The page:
Samuel Joseph Wurzelbacher, better known during the 2008 presidential campaign as “Joe the Plumber,” has launched a website seeking Americans’ votes to abolish the Internal Revenue Service.
“Are you sick and tired of being forced to file a tax return every year?” asks Wurzelbacher on his IRSvote.com website. “I’m here to ask my fellow Americans to join me to me to make this the last year we ever have to file a tax return. I’m going to give the American people the opportunity to vote the IRS out.”
Instead of the current IRS-run tax system, Wurzelbacher advocates the federal government switch to a proposal commonly called the “FairTax,” a plan that exchanges personal income tax for a national sales tax.
A one-minute video featuring “Joe the Plumber” explaining his new effort can be seen below:
Wurzelbacher became known during the presidential campaign as Joe the Plumber after a videotaped exchange with Barack Obama. Wurzelbacher’s objection to Obama’s desire to “spread the wealth,” calling it socialism, became a major theme for the McCain campaign in its final weeks.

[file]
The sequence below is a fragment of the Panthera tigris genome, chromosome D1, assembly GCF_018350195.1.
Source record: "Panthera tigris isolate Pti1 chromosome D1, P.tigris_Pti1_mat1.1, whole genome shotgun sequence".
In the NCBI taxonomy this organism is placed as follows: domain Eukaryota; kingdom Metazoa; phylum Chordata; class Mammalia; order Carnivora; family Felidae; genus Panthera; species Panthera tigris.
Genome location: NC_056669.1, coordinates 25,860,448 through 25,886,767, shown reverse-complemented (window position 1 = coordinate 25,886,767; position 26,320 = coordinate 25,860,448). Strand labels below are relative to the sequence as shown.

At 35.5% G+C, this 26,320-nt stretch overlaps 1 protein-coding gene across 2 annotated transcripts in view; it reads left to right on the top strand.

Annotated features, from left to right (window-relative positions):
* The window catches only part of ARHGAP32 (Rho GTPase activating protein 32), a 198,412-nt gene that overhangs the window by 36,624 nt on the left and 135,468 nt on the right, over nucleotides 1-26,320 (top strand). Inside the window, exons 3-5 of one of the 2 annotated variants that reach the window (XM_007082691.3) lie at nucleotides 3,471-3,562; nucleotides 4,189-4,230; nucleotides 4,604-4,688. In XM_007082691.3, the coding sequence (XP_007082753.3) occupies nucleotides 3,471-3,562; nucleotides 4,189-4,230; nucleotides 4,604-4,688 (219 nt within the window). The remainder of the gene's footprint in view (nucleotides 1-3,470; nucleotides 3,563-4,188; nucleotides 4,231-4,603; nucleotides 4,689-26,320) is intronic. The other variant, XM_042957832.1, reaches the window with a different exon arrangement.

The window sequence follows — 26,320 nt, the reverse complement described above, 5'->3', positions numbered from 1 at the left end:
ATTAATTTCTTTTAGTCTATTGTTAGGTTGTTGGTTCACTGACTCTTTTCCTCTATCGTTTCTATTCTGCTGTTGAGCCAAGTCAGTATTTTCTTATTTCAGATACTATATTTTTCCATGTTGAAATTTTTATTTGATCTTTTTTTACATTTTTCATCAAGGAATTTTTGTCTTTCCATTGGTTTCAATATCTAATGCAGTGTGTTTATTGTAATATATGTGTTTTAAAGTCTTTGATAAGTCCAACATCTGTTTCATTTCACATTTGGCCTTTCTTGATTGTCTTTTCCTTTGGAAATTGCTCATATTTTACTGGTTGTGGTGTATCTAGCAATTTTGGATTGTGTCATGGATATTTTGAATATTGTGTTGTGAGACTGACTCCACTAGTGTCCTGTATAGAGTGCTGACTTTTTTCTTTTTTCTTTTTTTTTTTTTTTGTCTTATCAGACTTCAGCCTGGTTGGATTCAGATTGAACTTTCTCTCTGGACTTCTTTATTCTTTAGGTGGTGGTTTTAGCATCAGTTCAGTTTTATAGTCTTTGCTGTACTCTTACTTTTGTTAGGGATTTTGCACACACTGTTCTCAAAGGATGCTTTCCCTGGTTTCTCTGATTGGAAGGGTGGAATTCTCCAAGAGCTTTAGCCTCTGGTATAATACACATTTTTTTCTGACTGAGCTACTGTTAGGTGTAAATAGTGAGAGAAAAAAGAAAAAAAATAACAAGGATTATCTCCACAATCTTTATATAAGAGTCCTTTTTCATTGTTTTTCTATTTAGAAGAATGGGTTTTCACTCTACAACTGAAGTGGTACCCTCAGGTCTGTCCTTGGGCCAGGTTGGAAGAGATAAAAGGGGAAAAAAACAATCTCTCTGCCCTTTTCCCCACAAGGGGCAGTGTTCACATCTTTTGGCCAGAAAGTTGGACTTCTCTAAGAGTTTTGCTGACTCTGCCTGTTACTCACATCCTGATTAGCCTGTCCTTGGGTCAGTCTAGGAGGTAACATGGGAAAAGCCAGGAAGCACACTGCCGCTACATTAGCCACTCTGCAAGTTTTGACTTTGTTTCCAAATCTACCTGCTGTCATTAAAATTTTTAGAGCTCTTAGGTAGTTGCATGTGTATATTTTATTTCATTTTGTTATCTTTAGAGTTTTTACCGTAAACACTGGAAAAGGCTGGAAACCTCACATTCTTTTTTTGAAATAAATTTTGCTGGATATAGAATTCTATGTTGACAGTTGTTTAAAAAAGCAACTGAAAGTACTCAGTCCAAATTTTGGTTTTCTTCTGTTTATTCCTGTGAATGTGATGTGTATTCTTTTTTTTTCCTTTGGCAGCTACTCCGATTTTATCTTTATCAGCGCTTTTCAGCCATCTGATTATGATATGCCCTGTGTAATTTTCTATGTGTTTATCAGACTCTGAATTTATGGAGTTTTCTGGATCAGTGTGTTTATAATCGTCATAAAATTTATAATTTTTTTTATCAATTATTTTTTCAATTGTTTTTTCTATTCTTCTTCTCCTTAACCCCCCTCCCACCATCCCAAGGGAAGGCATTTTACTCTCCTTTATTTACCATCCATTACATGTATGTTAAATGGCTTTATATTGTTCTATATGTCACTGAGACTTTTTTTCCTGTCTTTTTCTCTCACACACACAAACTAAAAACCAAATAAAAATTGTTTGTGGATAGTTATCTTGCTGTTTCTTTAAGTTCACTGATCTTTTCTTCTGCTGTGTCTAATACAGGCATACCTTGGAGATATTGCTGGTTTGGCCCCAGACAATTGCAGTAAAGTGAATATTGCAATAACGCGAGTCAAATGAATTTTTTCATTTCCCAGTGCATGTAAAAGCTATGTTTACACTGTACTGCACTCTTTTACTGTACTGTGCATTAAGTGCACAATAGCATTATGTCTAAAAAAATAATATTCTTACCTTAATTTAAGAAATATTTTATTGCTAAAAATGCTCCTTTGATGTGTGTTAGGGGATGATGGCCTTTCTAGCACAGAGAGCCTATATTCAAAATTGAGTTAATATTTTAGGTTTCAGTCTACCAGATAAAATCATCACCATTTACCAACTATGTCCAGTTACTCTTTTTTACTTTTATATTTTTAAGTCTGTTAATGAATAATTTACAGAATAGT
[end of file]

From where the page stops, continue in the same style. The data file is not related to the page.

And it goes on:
Now, Wurzelbacher is asking Americans to register their votes against the IRS on his website. Respondents can also call or text a vote, but regardless of the method, there is a 99-cent charge for casting a vote, a fee the website explains as necessary to authenticate votes and discourage people from casting multiple votes.
The website also promises a free t-shirt to voters.
The FairTax, a proposal championed by GOP candidate Mike Huckabee during the primary campaign and advocated by Wurzelbacher’s site, would eliminate the personal income tax, and by extension, both the IRS and income tax withholdings from employee paychecks.
Instead, the FairTax would initiate a national sales tax on purchases and offer a “prebate” – a refund issued in advance to offset the sales tax paid on purchases of necessity items – designed to ensure the lowest income earners are still exempted from paying much of the national tax burden.
A FairTax proposal has been introduced in both the U.S. House and Senate. Rep. John Linder, R-Ga., introduced the House version, H.R. 25, which has 51 cosponsors and has been referred to the House Committee on Ways and Means. Sen. Saxby Chambliss, R-Ga., introduced the Senate version, S. 296, which has three cosponsors and has been referred to the Committee on Finance.